By THE ASSOCIATED PRESS
ATLANTA, Ga. — Atlanta's police chief is replacing the entire narcotics unit that was scandalized last fall by the shooting death of a 92-year-old woman during a drug raid.
The narcotics unit's training standards also will be rewritten to adopt federal drug agency practices, and 14 investigators are being added this month, with the goal of a new staff of 30 by the end of the year, Police Chief Richard Pennington announced Tuesday.
House Judiciary Committee Chairman Rep. John Conyers, D-Mich., right, accompanied by Alex White, a police informant, meets reporters on Capitol Hill in Washington, May 3, 2007, to discuss the death of Kathryn Johnston, an elderly Atlanta woman who died during a police raid. (AP Photo/Dennis Cook)
A lieutenant with experience in the department's office of professional standards, William Trivelpiece, will be taking over leadership of unit, he said.
''With new initiatives on the way to help restore confidence in the unit, we felt it important to start anew,'' Pennington said.
The narcotics unit faced heavy criticism after the Nov. 21 shooting death of Kathryn Johnston. Three officers had burst into her home with a no-knock warrant based on false information that an informant had purchased drugs at the house.
In court papers released when state and federal charges were filed last month against the officers involved, prosecutors alleged that Atlanta narcotics officers repeatedly lied to judges to obtain search warrants, falsely claimed confidential informants purchased drugs and falsified warrants to meet goals set by police brass.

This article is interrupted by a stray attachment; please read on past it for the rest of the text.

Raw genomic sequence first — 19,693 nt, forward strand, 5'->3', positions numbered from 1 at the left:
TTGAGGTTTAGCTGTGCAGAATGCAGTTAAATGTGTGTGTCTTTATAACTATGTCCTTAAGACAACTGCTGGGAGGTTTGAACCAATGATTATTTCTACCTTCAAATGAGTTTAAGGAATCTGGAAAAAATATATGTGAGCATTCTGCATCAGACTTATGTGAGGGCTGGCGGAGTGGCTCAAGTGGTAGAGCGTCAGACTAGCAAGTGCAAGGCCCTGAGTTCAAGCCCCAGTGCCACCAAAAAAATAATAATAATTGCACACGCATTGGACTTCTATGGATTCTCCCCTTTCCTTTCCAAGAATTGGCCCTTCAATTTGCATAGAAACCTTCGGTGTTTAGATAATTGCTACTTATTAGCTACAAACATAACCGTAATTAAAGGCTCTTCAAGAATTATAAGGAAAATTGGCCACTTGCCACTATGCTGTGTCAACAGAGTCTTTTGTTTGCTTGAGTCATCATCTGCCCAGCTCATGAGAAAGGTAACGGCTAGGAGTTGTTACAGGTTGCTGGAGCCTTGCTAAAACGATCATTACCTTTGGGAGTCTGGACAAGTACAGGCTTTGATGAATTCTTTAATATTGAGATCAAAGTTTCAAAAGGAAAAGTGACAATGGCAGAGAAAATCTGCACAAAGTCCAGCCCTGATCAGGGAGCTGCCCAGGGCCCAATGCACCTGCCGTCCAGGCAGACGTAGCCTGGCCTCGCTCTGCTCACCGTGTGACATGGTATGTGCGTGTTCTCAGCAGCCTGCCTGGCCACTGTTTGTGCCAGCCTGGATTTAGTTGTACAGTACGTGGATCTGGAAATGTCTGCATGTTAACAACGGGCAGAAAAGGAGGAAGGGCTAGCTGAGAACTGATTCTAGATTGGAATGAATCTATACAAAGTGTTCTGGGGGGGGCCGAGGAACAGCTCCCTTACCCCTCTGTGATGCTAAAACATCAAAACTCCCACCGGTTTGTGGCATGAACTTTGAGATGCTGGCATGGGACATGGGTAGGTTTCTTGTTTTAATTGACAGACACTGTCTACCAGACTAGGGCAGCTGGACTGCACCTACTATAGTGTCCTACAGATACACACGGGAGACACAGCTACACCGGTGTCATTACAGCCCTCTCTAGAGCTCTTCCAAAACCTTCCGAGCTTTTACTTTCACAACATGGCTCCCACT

Two of the officers involved in the raid have pleaded guilty to manslaughter and other charges and are awaiting sentencing. Another officer still faces charges.
The remaining narcotics unit officers will be given other positions within the police department as part of the overhaul, spokesman James Polite said Wednesday. ''Everyone is being replaced,'' he said.
Overall, Pennington announced more than 140 police personnel changes Tuesday, including a number of key promotions, transfers and major changes in top leadership.
The leadership changes include swapping command of field operations and criminal investigations and appointing new heads of internal affairs and major crimes investigation.
The Atlanta Police Department has more than 2,300 officers and civilian employees in a city of 480,000.